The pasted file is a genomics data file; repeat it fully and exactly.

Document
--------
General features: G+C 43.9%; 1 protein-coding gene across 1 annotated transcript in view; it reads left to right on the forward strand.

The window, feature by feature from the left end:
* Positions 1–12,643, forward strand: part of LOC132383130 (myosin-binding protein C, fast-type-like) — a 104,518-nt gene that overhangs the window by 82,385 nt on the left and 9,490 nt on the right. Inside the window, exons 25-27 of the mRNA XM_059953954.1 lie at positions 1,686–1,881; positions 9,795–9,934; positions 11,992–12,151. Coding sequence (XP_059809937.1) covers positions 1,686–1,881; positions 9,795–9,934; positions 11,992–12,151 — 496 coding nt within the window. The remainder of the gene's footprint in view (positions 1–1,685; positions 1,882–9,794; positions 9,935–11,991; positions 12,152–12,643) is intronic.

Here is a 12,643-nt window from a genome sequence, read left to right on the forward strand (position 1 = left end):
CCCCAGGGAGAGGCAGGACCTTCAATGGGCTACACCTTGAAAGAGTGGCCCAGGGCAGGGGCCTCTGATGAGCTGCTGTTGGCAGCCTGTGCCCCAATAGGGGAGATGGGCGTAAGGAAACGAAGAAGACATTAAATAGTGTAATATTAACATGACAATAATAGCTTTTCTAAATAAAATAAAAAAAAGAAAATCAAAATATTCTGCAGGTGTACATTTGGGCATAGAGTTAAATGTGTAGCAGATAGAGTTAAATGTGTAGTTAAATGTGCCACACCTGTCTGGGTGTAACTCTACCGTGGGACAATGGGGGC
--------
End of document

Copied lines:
General features: G+C 43.9%; 1 protein-coding gene across 1 annotated transcript in view; it reads left to right on the forward strand.

The window, feature by feature from the left end:
* Positions 1–12,643, forward strand: part of LOC132383130 (myosin-binding protein C, fast-type-like) — a 104,518-nt gene that overhangs the window by 82,385 nt on the left and 9,490 nt on the right. Inside the window, exons 25-27 of the mRNA XM_059953954.1 lie at positions 1,686–1,881; positions 9,795–9,934; positions 11,992–12,151. Coding sequence (XP_059809937.1) covers positions 1,686–1,881; positions 9,795–9,934; positions 11,992–12,151 — 496 coding nt within the window. The remainder of the gene's footprint in view (positions 1–1,685; positions 1,882–9,794; positions 9,935–11,991; positions 12,152–12,643) is intronic.

Here is a 12,643-nt window from a genome sequence, read left to right on the forward strand (position 1 = left end):
CCCCAGGGAGAGGCAGGACCTTCAATGGGCTACACCTTGAAAGAGTGGCCCAGGGCAGGGGCCTCTGATGAGCTGCTGTTGGCAGCCTGTGCCCCAATAGGGGAGATGGGCGTAAGGAAACGAAGAAGACATTAAATAGTGTAATATTAACATGACAATAATAGCTTTTCTAAATAAAATAAAAAAAAGAAAATCAAAATATTCTGCAGGTGTACATTTGGGCATAGAGTTAAATGTGTAGCAGATAGAGTTAAATGTGTAGTTAAATGTGCCACACCTGTCTGGGTGTAACTCTACCGTGGGACAATGGGGGC